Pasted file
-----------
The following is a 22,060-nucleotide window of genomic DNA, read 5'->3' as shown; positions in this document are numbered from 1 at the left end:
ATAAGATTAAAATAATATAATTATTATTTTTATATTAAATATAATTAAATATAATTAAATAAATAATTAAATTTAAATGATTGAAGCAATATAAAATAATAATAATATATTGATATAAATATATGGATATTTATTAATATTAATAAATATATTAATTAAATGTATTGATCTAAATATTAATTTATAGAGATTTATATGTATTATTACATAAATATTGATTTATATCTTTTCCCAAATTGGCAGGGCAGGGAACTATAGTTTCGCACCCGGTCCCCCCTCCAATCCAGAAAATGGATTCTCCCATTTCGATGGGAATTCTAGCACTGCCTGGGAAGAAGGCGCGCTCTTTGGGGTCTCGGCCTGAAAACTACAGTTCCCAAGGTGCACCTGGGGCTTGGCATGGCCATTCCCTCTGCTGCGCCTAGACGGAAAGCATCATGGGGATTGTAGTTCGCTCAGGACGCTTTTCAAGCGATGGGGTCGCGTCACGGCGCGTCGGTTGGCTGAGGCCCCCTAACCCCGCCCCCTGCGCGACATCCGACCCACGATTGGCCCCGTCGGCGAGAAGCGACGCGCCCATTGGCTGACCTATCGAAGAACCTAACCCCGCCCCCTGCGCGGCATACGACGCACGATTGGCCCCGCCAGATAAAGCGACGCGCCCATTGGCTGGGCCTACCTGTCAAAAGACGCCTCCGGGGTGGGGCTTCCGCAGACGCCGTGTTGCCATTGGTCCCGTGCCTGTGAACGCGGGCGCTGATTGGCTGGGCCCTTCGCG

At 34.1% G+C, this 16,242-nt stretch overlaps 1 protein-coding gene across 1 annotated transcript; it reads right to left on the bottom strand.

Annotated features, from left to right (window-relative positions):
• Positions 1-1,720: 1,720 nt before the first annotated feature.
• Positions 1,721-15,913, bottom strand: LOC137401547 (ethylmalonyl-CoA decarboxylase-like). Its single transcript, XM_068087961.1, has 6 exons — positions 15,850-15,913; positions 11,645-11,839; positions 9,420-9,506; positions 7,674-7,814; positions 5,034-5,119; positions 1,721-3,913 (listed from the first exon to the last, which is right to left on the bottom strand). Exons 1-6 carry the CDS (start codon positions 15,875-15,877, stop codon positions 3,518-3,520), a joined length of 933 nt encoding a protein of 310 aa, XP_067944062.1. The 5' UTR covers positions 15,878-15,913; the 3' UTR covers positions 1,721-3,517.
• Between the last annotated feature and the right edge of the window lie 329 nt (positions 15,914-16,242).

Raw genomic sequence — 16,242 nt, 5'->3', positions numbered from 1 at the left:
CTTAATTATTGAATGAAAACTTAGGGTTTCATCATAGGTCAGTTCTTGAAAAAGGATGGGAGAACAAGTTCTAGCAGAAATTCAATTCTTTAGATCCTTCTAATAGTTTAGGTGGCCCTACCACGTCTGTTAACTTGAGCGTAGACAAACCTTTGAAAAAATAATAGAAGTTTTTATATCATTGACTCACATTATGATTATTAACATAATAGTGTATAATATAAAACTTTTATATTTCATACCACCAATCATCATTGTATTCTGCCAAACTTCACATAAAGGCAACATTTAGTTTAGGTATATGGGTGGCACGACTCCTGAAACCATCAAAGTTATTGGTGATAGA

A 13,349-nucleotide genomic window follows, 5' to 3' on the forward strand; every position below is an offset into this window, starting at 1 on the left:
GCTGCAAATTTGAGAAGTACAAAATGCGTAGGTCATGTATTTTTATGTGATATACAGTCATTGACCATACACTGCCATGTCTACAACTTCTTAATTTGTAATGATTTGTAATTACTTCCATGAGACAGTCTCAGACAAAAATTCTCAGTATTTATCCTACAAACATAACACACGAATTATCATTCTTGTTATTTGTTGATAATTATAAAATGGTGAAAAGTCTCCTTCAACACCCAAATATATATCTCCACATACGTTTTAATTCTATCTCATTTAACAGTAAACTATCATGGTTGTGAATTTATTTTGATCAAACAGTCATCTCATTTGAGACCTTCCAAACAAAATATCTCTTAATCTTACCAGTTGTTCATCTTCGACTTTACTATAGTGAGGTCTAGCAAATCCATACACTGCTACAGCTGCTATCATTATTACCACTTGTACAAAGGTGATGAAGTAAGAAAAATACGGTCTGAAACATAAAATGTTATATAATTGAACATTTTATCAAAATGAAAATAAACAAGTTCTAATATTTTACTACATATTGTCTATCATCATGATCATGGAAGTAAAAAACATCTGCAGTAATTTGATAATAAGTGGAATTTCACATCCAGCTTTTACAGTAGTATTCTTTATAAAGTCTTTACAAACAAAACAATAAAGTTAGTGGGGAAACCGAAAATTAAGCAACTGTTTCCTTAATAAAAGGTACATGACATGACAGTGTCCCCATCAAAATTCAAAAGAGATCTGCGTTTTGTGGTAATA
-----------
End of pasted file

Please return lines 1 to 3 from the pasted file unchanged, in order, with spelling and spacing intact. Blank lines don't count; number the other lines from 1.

The following is a 22,060-nucleotide window of genomic DNA, read 5'->3' as shown; positions in this document are numbered from 1 at the left end:
ATAAGATTAAAATAATATAATTATTATTTTTATATTAAATATAATTAAATATAATTAAATAAATAATTAAATTTAAATGATTGAAGCAATATAAAATAATAATAATATATTGATATAAATATATGGATATTTATTAATATTAATAAATATATTAATTAAATGTATTGATCTAAATATTAATTTATAGAGATTTATATGTATTATTACATAAATATTGATTTATATCTTTTCCCAAATTGGCAGGGCAGGGAACTATAGTTTCGCACCCGGTCCCCCCTCCAATCCAGAAAATGGATTCTCCCATTTCGATGGGAATTCTAGCACTGCCTGGGAAGAAGGCGCGCTCTTTGGGGTCTCGGCCTGAAAACTACAGTTCCCAAGGTGCACCTGGGGCTTGGCATGGCCATTCCCTCTGCTGCGCCTAGACGGAAAGCATCATGGGGATTGTAGTTCGCTCAGGACGCTTTTCAAGCGATGGGGTCGCGTCACGGCGCGTCGGTTGGCTGAGGCCCCCTAACCCCGCCCCCTGCGCGACATCCGACCCACGATTGGCCCCGTCGGCGAGAAGCGACGCGCCCATTGGCTGACCTATCGAAGAACCTAACCCCGCCCCCTGCGCGGCATACGACGCACGATTGGCCCCGCCAGATAAAGCGACGCGCCCATTGGCTGGGCCTACCTGTCAAAAGACGCCTCCGGGGTGGGGCTTCCGCAGACGCCGTGTTGCCATTGGTCCCGTGCCTGTGAACGCGGGCGCTGATTGGCTGGGCCCTTCGCG

At 34.1% G+C, this 16,242-nt stretch overlaps 1 protein-coding gene across 1 annotated transcript; it reads right to left on the bottom strand.